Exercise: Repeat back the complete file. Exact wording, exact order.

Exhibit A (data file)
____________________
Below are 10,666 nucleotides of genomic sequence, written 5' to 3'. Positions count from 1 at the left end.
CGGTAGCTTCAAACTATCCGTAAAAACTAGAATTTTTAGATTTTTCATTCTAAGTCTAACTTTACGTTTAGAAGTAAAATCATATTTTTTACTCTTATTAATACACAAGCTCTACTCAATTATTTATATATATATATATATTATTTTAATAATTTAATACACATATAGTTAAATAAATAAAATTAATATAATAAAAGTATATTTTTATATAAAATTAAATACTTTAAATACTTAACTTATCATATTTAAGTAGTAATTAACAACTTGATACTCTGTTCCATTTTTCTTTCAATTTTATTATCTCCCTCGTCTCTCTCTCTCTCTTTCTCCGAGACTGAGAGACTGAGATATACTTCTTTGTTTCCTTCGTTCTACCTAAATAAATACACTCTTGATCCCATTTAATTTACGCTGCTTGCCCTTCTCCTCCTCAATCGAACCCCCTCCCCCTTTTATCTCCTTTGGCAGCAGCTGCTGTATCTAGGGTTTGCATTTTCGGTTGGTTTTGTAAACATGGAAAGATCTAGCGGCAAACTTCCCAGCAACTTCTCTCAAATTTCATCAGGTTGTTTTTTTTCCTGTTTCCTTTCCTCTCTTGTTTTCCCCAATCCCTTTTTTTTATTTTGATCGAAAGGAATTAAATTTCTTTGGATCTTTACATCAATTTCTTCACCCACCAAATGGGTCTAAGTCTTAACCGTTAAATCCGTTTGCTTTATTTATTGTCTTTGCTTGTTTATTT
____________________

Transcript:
Below are 10,666 nucleotides of genomic sequence, written 5' to 3'. Positions count from 1 at the left end.
CGGTAGCTTCAAACTATCCGTAAAAACTAGAATTTTTAGATTTTTCATTCTAAGTCTAACTTTACGTTTAGAAGTAAAATCATATTTTTTACTCTTATTAATACACAAGCTCTACTCAATTATTTATATATATATATATATTATTTTAATAATTTAATACACATATAGTTAAATAAATAAAATTAATATAATAAAAGTATATTTTTATATAAAATTAAATACTTTAAATACTTAACTTATCATATTTAAGTAGTAATTAACAACTTGATACTCTGTTCCATTTTTCTTTCAATTTTATTATCTCCCTCGTCTCTCTCTCTCTCTTTCTCCGAGACTGAGAGACTGAGATATACTTCTTTGTTTCCTTCGTTCTACCTAAATAAATACACTCTTGATCCCATTTAATTTACGCTGCTTGCCCTTCTCCTCCTCAATCGAACCCCCTCCCCCTTTTATCTCCTTTGGCAGCAGCTGCTGTATCTAGGGTTTGCATTTTCGGTTGGTTTTGTAAACATGGAAAGATCTAGCGGCAAACTTCCCAGCAACTTCTCTCAAATTTCATCAGGTTGTTTTTTTTCCTGTTTCCTTTCCTCTCTTGTTTTCCCCAATCCCTTTTTTTTATTTTGATCGAAAGGAATTAAATTTCTTTGGATCTTTACATCAATTTCTTCACCCACCAAATGGGTCTAAGTCTTAACCGTTAAATCCGTTTGCTTTATTTATTGTCTTTGCTTGTTTATTT